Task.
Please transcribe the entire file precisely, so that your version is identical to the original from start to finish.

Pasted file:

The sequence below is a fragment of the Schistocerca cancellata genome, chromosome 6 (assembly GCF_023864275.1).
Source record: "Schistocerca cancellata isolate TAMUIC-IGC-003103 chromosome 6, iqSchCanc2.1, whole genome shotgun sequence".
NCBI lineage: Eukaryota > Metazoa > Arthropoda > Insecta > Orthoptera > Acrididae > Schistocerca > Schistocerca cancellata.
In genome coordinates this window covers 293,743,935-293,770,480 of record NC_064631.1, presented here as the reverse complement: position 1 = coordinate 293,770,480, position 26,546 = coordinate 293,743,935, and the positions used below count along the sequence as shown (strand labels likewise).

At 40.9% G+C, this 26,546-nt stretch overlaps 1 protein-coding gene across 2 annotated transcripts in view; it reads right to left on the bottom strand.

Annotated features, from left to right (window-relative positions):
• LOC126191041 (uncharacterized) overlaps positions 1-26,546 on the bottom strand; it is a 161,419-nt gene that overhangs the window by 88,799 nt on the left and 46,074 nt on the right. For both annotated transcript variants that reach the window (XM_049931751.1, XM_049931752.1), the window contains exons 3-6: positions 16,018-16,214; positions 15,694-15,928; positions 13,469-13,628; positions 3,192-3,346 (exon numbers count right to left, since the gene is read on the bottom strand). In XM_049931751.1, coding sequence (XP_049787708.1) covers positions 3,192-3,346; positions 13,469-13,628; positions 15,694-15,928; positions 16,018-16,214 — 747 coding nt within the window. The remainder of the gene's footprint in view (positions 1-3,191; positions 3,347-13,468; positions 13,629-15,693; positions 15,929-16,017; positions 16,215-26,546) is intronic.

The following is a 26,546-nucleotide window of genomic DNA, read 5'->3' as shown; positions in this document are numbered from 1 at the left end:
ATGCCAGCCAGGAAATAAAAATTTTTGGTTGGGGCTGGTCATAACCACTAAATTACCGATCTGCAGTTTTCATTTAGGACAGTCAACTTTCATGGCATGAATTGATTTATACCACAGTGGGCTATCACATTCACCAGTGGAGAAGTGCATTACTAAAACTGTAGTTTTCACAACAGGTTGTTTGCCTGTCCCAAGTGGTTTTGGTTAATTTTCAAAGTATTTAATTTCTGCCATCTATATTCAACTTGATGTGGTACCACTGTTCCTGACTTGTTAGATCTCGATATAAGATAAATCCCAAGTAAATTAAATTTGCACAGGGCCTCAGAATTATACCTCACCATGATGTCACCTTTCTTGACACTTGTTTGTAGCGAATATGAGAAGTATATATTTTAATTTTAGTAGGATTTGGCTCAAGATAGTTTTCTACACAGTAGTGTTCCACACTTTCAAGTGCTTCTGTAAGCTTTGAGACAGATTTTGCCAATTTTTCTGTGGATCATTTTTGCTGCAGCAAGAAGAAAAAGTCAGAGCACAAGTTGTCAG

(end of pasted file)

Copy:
The sequence below is a fragment of the Schistocerca cancellata genome, chromosome 6 (assembly GCF_023864275.1).
Source record: "Schistocerca cancellata isolate TAMUIC-IGC-003103 chromosome 6, iqSchCanc2.1, whole genome shotgun sequence".
NCBI lineage: Eukaryota > Metazoa > Arthropoda > Insecta > Orthoptera > Acrididae > Schistocerca > Schistocerca cancellata.
In genome coordinates this window covers 293,743,935-293,770,480 of record NC_064631.1, presented here as the reverse complement: position 1 = coordinate 293,770,480, position 26,546 = coordinate 293,743,935, and the positions used below count along the sequence as shown (strand labels likewise).

At 40.9% G+C, this 26,546-nt stretch overlaps 1 protein-coding gene across 2 annotated transcripts in view; it reads right to left on the bottom strand.

Annotated features, from left to right (window-relative positions):
• LOC126191041 (uncharacterized) overlaps positions 1-26,546 on the bottom strand; it is a 161,419-nt gene that overhangs the window by 88,799 nt on the left and 46,074 nt on the right. For both annotated transcript variants that reach the window (XM_049931751.1, XM_049931752.1), the window contains exons 3-6: positions 16,018-16,214; positions 15,694-15,928; positions 13,469-13,628; positions 3,192-3,346 (exon numbers count right to left, since the gene is read on the bottom strand). In XM_049931751.1, coding sequence (XP_049787708.1) covers positions 3,192-3,346; positions 13,469-13,628; positions 15,694-15,928; positions 16,018-16,214 — 747 coding nt within the window. The remainder of the gene's footprint in view (positions 1-3,191; positions 3,347-13,468; positions 13,629-15,693; positions 15,929-16,017; positions 16,215-26,546) is intronic.

The following is a 26,546-nucleotide window of genomic DNA, read 5'->3' as shown; positions in this document are numbered from 1 at the left end:
ATGCCAGCCAGGAAATAAAAATTTTTGGTTGGGGCTGGTCATAACCACTAAATTACCGATCTGCAGTTTTCATTTAGGACAGTCAACTTTCATGGCATGAATTGATTTATACCACAGTGGGCTATCACATTCACCAGTGGAGAAGTGCATTACTAAAACTGTAGTTTTCACAACAGGTTGTTTGCCTGTCCCAAGTGGTTTTGGTTAATTTTCAAAGTATTTAATTTCTGCCATCTATATTCAACTTGATGTGGTACCACTGTTCCTGACTTGTTAGATCTCGATATAAGATAAATCCCAAGTAAATTAAATTTGCACAGGGCCTCAGAATTATACCTCACCATGATGTCACCTTTCTTGACACTTGTTTGTAGCGAATATGAGAAGTATATATTTTAATTTTAGTAGGATTTGGCTCAAGATAGTTTTCTACACAGTAGTGTTCCACACTTTCAAGTGCTTCTGTAAGCTTTGAGACAGATTTTGCCAATTTTTCTGTGGATCATTTTTGCTGCAGCAAGAAGAAAAAGTCAGAGCACAAGTTGTCAG